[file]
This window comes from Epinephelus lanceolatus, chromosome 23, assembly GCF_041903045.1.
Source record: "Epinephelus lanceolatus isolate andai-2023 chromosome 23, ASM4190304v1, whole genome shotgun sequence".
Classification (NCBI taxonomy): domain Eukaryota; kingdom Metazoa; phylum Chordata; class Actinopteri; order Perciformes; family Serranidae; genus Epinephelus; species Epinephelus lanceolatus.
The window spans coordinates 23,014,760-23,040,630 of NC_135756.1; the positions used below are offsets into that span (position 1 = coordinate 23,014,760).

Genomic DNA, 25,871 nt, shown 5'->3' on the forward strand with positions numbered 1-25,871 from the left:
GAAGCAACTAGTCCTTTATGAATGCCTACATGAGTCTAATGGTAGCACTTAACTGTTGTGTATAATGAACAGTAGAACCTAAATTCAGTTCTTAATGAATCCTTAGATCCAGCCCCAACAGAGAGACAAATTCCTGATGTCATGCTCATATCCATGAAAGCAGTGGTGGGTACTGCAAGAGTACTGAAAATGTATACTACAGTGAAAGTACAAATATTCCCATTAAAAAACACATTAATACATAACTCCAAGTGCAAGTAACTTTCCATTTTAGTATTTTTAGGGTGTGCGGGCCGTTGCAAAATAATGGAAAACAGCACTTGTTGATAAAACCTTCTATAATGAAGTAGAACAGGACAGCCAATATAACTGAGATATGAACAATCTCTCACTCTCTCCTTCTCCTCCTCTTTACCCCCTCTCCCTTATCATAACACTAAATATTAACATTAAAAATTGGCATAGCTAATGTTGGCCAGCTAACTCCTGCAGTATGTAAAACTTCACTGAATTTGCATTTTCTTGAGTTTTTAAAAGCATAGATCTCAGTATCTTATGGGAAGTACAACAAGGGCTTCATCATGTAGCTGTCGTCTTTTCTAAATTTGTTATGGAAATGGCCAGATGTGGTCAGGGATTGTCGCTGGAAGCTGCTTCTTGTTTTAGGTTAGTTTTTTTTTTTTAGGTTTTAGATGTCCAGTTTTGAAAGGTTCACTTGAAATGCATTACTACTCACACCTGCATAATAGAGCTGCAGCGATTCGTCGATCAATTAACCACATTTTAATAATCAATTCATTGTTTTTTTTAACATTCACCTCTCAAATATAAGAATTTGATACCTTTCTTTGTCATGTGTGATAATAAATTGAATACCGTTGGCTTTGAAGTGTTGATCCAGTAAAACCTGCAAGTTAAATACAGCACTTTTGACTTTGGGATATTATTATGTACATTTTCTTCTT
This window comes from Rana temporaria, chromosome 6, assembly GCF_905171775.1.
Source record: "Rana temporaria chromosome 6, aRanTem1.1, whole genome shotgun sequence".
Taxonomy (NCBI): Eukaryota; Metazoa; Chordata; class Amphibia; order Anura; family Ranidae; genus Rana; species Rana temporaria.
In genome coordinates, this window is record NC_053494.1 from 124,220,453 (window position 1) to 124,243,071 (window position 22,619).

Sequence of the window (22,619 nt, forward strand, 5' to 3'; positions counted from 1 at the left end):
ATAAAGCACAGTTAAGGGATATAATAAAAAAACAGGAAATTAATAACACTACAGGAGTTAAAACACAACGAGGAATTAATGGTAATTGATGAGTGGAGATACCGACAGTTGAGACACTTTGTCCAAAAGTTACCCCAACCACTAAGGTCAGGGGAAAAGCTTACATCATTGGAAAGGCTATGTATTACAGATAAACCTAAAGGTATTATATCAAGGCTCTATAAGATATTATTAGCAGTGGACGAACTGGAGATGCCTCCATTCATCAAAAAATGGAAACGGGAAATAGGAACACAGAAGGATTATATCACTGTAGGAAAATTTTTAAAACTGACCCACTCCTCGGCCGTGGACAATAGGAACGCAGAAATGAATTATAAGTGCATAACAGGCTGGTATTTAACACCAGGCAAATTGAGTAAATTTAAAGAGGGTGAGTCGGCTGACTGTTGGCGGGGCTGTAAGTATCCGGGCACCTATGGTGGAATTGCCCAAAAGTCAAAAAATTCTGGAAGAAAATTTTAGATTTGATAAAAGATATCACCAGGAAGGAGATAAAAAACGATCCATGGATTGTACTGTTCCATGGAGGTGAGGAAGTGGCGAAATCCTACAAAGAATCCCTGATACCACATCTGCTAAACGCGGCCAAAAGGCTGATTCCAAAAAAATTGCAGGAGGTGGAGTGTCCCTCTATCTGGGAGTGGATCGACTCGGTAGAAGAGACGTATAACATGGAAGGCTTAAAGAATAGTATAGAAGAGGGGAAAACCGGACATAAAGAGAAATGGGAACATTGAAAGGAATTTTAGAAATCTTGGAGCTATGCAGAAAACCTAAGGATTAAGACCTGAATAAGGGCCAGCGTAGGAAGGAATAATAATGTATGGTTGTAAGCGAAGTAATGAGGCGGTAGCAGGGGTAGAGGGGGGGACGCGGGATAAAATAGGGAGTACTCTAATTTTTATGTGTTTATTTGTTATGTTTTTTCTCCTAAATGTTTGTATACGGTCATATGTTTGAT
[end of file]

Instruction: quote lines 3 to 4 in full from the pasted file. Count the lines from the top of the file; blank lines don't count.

Classification (NCBI taxonomy): domain Eukaryota; kingdom Metazoa; phylum Chordata; class Actinopteri; order Perciformes; family Serranidae; genus Epinephelus; species Epinephelus lanceolatus.
The window spans coordinates 23,014,760-23,040,630 of NC_135756.1; the positions used below are offsets into that span (position 1 = coordinate 23,014,760).